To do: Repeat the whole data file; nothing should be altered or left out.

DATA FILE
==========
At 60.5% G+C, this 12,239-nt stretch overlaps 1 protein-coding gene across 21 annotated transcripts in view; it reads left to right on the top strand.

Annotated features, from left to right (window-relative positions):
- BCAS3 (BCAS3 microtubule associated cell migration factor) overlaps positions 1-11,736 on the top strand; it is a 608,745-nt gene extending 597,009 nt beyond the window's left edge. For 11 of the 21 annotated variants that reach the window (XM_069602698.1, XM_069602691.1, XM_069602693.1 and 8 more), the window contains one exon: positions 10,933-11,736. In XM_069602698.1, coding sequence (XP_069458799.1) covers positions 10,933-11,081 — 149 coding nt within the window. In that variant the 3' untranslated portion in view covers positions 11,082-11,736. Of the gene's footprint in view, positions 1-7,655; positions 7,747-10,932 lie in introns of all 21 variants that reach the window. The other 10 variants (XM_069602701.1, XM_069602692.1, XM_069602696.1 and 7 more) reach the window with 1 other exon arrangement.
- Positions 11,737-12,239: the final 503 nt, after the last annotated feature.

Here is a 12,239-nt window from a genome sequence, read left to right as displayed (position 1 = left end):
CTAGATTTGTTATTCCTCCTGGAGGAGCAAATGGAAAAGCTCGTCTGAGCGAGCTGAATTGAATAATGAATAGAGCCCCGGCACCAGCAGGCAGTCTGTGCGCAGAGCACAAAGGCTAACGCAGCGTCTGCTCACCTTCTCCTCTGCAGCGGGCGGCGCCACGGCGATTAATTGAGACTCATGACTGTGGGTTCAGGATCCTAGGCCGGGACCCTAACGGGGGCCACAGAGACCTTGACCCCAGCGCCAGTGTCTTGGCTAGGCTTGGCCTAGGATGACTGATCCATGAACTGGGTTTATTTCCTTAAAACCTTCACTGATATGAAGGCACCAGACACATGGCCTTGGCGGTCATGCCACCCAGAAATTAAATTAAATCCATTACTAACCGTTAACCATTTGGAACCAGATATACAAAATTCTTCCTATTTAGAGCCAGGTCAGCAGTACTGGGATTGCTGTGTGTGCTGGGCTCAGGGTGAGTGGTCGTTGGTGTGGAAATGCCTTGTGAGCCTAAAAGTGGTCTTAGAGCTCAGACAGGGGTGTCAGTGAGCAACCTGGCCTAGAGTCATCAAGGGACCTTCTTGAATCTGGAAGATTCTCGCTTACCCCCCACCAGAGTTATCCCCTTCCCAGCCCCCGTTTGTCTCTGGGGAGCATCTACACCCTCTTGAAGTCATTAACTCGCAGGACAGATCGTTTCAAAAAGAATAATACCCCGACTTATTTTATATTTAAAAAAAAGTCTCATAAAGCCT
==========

At 60.5% G+C, this 12,239-nt stretch overlaps 1 protein-coding gene across 21 annotated transcripts in view; it reads left to right on the top strand.

Annotated features, from left to right (window-relative positions):
- BCAS3 (BCAS3 microtubule associated cell migration factor) overlaps positions 1-11,736 on the top strand; it is a 608,745-nt gene extending 597,009 nt beyond the window's left edge. For 11 of the 21 annotated variants that reach the window (XM_069602698.1, XM_069602691.1, XM_069602693.1 and 8 more), the window contains one exon: positions 10,933-11,736. In XM_069602698.1, coding sequence (XP_069458799.1) covers positions 10,933-11,081 — 149 coding nt within the window. In that variant the 3' untranslated portion in view covers positions 11,082-11,736. Of the gene's footprint in view, positions 1-7,655; positions 7,747-10,932 lie in introns of all 21 variants that reach the window. The other 10 variants (XM_069602701.1, XM_069602692.1, XM_069602696.1 and 7 more) reach the window with 1 other exon arrangement.
- Positions 11,737-12,239: the final 503 nt, after the last annotated feature.

Here is a 12,239-nt window from a genome sequence, read left to right as displayed (position 1 = left end):
CTAGATTTGTTATTCCTCCTGGAGGAGCAAATGGAAAAGCTCGTCTGAGCGAGCTGAATTGAATAATGAATAGAGCCCCGGCACCAGCAGGCAGTCTGTGCGCAGAGCACAAAGGCTAACGCAGCGTCTGCTCACCTTCTCCTCTGCAGCGGGCGGCGCCACGGCGATTAATTGAGACTCATGACTGTGGGTTCAGGATCCTAGGCCGGGACCCTAACGGGGGCCACAGAGACCTTGACCCCAGCGCCAGTGTCTTGGCTAGGCTTGGCCTAGGATGACTGATCCATGAACTGGGTTTATTTCCTTAAAACCTTCACTGATATGAAGGCACCAGACACATGGCCTTGGCGGTCATGCCACCCAGAAATTAAATTAAATCCATTACTAACCGTTAACCATTTGGAACCAGATATACAAAATTCTTCCTATTTAGAGCCAGGTCAGCAGTACTGGGATTGCTGTGTGTGCTGGGCTCAGGGTGAGTGGTCGTTGGTGTGGAAATGCCTTGTGAGCCTAAAAGTGGTCTTAGAGCTCAGACAGGGGTGTCAGTGAGCAACCTGGCCTAGAGTCATCAAGGGACCTTCTTGAATCTGGAAGATTCTCGCTTACCCCCCACCAGAGTTATCCCCTTCCCAGCCCCCGTTTGTCTCTGGGGAGCATCTACACCCTCTTGAAGTCATTAACTCGCAGGACAGATCGTTTCAAAAAGAATAATACCCCGACTTATTTTATATTTAAAAAAAAGTCTCATAAAGCCT